While leaning on standard phrases about department policies and school policies, teachers are closing the door, tweaking the details of assignments as they see fit. With no outside voices coming in, these dictatorships can get quite overgrown. Maybe you are the first to raise the flag on an issue, and maybe you won’t win the argument, but something will change. And at the very least, she’ll be on her toes when it comes to you.

6. Go face to face.

Your very presence injects the human element. She is dealing with a sterile name and grade on a list. And that’s the way she wants it. She may “call the shots” and be difficult to disarm, but she (like you) can’t see all sides of an issue. And she has to listen to you. (She can probably give insight about your child that you may not see for yourself.) And if you both want the same thing–to teach skills with responsibility for working toward mastery–then the discussion of how to go about it will be an interpretative dance that can’t be done via email. She’ll meet you with a compromise…. though she will have trouble admitting it. Unless it makes for a compelling selfie.

7. Know the laws (and your guidance counselor).

Extra days, extra time, you name it, somebody has an Individualized Education Plan for it. The rest of life will be lived by new laws, but while you’re there, there are plenty that protect the child and his needs for accommodation. How about that student who needed to come 30 minutes late every day due to morning anxiety? Just enough time for her Starbucks run which she proudly brought into class. IEP certified. Frankly, no one knows what’s going inside your child’s life and your house, and it’s no one’s right to know or judge. But a parent must lead the intervention if your details won’t fit on the EZ form.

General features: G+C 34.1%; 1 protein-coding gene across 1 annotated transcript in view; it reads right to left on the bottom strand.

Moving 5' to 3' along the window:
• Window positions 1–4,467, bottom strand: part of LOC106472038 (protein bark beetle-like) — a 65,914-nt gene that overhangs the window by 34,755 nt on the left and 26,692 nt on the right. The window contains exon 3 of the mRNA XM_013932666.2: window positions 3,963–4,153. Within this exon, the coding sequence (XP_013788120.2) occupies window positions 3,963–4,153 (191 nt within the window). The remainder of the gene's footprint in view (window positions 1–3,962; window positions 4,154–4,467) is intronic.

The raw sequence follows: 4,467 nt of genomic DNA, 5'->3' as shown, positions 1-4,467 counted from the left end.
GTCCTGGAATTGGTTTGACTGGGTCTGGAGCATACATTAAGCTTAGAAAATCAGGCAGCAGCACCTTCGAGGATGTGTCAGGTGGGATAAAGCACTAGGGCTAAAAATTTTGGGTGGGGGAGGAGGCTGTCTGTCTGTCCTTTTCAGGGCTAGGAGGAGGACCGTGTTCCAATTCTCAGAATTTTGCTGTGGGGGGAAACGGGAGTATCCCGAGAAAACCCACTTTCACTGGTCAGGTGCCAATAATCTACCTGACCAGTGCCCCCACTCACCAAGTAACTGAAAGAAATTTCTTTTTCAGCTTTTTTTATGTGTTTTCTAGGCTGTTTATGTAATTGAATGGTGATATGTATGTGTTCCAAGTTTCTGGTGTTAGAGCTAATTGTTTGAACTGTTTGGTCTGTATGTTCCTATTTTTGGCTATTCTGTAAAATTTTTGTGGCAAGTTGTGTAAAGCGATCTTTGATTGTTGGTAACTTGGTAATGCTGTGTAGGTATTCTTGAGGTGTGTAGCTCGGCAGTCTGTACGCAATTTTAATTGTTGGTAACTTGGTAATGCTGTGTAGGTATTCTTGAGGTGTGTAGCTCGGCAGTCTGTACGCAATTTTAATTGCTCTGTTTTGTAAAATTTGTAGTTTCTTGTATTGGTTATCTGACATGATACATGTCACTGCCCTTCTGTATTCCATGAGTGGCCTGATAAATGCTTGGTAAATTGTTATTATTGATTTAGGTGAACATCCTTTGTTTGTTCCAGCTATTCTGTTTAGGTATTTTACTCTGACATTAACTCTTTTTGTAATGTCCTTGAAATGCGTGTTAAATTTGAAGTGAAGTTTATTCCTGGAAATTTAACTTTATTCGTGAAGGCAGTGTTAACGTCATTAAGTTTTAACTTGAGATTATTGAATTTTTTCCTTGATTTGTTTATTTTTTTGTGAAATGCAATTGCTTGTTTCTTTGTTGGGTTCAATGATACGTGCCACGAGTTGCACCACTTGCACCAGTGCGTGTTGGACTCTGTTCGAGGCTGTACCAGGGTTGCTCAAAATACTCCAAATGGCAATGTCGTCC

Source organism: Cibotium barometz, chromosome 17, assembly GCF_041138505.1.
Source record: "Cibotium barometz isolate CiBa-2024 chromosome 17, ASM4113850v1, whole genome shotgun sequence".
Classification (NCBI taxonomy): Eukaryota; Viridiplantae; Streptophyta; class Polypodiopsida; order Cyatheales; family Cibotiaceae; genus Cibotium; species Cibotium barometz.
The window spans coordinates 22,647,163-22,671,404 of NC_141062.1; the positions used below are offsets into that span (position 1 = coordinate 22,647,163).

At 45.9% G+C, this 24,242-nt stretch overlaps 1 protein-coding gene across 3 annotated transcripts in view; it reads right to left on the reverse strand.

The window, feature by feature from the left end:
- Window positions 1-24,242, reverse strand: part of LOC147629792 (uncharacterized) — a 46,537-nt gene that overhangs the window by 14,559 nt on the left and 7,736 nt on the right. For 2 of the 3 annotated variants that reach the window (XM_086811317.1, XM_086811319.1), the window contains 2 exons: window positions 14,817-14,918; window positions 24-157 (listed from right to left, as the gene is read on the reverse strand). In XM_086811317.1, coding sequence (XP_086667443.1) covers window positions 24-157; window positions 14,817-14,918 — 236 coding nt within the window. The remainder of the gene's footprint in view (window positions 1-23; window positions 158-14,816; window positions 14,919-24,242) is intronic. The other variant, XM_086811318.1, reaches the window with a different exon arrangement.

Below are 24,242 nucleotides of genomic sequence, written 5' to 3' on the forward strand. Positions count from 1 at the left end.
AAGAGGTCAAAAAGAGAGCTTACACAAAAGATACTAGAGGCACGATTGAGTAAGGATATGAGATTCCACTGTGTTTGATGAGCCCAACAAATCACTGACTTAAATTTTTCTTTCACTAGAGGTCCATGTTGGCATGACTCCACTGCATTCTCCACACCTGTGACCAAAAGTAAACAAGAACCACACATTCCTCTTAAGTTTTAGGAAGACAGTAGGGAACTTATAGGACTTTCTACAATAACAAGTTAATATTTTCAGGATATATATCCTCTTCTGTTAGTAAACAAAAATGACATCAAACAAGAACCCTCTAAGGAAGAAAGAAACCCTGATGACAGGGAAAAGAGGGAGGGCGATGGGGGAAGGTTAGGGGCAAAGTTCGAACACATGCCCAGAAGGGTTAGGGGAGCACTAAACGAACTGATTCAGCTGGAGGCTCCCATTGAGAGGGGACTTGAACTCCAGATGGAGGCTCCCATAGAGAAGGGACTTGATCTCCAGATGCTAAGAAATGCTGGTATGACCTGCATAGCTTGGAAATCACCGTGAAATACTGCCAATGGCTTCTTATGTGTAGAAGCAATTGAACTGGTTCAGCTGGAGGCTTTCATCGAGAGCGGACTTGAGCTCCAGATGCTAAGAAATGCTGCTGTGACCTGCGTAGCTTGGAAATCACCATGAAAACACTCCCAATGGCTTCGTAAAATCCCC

8. Put your child over your reputation.

Yes, you will become known as the parent who complains. Yes, your child may become known as the one with problem parents. Yes, they will talk about you and the situation during lunch with their coworkers. But while they are on the battlefield trying to stamp out ignorance, you are on your child’s side, trying to stamp out unjust treatment. I have had many an awkward discussion with many an embarrassed parent, but teachers put their reputation on the line daily as they give what they can to a broken system they can’t fix.  So in coming to the table, a high five is more in order. Welcome to the club.

9. Don’t let the teacher fool you.

With as many learning styles as teaching styles as curriculum styles, who is to say why Junior is failing?  That teacher just isn’t 100% sure. In that pressured world of details and deadlines, some stacks and essays get thrown away. (Gasp!)  Meaning, sometimes peace trumps justice. So be sure of what you are asking for. It’s looking good already.

10. Don’t forget the wildcard.

Remember, in this deck, there are always surprises. Brace yourself for the moment you learn that teacher is privately going through a divorce. Or chemotherapy. Or hasn’t cared for yeaaaaaars. Or that the history teacher might have a crush on your daughter. And, similarly, don’t forget that sometimes the wildcard is you.

So get in the game and represent your family well, never apologizing for your CEO role in the education of your child. Though the communication burden is on you (no matter their promises), it’ll be worth any mess it may create. Our children are always going to be worth the strain of questioning and reinventing the path as we know it.

To read more on where I ended up, you can visit my education blog here.


image illustrations via shutterstock /